As Americans get heavier they are crushing their feet. Several recent
studies have proven what has always seemed obvious, obesity leads to
Studies show that foot and ankle problems can be linked to an individual's weight and body mass index (BMI). Individuals who have higher BMI have a significant increase in foot and ankle problems.
The weight doesn't even have to be substantial to have an impact. One study found that a gain of even 10 pounds could trigger a foot problem.
While problems vary from patient to patient, foot and ankle pain often occurs in weight bearing areas, as well as in the tendons and ligaments. Common foot problems include posterior tibial tendonitis, plantar fasciitis and arthritis.
Studies show that pressures on the bottom of the foot are far greater in obese subjects. In addition, obesity damages the joints of the foot and ankle. People carry approximately four to six times their body weight across the ankle joint when climbing up stairs or walking on inclines. Obesity significantly increases the impact.
Foot and ankle pain can lead to further weight gain, as it is difficult to exercise when feet are painful.
Foot Pain Relief for Obese Individuals
If you are carrying extra weight make an appointment to see us in our Seattle foot and ankle clinic as soon as possible. We have developed special protocol for treating individuals who are carrying excess weight. In almost every situation we can relieve your foot and ankle pain so that you can walk and exercise in comfort. We will evaluate how you walk and where you are putting excess force on your feet. We will then design a treatment plan based on these findings. This may include shoe recommendations, special foot orthotics designed for persons carrying extra weight, and specific strengthening and stretching exercises.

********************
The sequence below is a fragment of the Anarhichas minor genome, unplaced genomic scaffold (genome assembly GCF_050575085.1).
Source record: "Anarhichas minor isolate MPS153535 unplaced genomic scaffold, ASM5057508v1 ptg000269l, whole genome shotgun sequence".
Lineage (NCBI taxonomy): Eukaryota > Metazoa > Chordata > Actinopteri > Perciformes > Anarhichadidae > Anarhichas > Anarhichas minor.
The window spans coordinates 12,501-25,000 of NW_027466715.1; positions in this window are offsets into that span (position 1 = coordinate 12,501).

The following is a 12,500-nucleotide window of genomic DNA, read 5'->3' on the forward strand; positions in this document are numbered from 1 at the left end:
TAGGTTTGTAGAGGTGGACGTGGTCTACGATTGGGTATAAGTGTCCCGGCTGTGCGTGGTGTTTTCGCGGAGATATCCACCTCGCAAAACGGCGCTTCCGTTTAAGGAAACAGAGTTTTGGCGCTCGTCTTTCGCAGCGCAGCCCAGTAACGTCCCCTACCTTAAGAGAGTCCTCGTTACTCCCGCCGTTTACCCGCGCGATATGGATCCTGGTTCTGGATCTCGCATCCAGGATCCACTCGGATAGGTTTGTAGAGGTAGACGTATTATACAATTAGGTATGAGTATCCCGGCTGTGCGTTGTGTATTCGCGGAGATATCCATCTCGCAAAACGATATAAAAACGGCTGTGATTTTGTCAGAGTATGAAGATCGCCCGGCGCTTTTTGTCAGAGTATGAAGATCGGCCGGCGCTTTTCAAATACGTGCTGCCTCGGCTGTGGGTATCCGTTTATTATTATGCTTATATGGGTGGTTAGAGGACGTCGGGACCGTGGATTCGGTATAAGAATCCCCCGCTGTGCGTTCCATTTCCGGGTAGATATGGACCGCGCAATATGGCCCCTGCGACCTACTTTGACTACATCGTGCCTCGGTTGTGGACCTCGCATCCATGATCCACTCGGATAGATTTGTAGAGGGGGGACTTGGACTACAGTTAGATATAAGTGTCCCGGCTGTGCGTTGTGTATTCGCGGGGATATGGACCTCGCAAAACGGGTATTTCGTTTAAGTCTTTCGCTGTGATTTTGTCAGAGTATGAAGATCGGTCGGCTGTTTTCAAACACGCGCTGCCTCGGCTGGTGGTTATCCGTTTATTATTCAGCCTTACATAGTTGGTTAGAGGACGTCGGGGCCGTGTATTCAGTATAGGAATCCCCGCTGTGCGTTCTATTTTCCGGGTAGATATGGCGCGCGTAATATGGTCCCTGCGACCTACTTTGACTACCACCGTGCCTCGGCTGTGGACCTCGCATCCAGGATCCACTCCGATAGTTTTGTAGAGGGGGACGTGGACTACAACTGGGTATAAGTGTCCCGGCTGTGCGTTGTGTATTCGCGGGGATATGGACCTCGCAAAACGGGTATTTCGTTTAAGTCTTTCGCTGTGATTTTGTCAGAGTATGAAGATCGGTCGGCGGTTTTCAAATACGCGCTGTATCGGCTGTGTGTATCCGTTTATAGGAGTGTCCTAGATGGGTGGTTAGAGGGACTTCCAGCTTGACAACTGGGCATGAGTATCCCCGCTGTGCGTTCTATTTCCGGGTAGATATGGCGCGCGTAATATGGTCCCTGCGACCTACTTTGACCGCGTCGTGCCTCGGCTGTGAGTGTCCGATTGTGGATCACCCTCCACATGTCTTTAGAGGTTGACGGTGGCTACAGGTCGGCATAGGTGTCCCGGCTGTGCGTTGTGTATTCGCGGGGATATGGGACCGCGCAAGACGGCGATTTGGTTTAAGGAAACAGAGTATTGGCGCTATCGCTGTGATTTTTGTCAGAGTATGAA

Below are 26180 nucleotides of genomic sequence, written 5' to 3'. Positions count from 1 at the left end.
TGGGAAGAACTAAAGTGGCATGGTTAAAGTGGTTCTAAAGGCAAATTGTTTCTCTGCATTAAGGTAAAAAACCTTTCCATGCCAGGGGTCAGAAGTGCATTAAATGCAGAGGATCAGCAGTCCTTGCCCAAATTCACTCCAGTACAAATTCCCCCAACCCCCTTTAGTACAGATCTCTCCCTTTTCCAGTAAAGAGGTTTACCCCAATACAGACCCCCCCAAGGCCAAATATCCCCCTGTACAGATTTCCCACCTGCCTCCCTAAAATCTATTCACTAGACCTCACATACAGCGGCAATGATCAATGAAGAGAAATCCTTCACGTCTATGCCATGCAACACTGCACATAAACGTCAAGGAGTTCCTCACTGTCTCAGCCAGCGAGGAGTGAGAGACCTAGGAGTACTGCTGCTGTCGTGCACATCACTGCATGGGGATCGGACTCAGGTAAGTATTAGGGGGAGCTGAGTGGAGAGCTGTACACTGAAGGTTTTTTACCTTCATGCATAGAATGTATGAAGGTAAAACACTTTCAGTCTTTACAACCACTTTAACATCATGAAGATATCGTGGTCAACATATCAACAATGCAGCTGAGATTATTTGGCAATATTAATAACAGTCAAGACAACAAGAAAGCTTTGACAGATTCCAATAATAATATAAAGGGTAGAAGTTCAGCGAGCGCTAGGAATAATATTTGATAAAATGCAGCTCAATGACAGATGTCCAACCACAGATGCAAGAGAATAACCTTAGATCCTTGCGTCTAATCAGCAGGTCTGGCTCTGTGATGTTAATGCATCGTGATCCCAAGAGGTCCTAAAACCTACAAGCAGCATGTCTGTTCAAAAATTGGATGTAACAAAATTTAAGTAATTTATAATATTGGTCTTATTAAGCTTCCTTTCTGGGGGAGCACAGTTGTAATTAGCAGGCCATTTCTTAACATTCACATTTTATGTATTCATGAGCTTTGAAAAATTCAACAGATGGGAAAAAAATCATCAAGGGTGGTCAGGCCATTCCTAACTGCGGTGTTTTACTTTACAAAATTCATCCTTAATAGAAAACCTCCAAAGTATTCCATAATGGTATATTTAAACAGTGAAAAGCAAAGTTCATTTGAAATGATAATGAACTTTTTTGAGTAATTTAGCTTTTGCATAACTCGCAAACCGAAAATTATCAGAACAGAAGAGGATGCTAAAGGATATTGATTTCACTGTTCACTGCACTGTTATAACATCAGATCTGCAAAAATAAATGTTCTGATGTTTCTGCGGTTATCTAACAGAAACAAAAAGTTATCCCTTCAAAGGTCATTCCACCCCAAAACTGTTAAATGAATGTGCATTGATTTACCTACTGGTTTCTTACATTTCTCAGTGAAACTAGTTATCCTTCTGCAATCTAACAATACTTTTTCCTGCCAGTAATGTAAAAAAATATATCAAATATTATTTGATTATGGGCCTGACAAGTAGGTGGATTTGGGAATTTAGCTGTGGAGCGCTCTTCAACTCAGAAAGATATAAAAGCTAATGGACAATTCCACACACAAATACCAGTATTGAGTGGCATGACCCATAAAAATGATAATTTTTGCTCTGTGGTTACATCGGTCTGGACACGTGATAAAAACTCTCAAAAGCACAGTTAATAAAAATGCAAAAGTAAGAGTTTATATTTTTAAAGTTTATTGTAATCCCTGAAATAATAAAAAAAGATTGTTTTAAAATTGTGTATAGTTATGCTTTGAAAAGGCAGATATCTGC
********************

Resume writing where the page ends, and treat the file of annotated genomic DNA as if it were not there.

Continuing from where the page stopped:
References: Obesity and Foot Pain
1. Plantar pressure differences between obese and non-obese adults: a biomechanical analysis. Hills AP, Hennig EM, McDonald M, Bar-Or O.Int J Obes Relat Metab Disord. 2001 Nov;25(11):1674-9.
2. Comparison of static footprints and pedobarography in obese and non-obese children. Taisa Filippin N, de Almeida Bacarin T, Lobo da Costa PH. Foot Ankle Int. 2008 Nov;29(11):1141-4.
3. Why is obesity associated with osteoarthritis? Insights from mouse models of obesity. Griffin TM, Guilak F. Biorheology. 2008;45(3-4):387-98.
4. Assessment of the medial longitudinal arch in children and adolescents with obesity: footprints and radiographic study. Villarroya MA, Esquivel JM, Tomás C, Moreno LA, Buenafé A, Bueno G Eur J Pediatr. 2008 Aug 27.
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Douglas Hale, DPM & Lawrence Huppin, DPM
Foot and Ankle Center of Washington, Seattle
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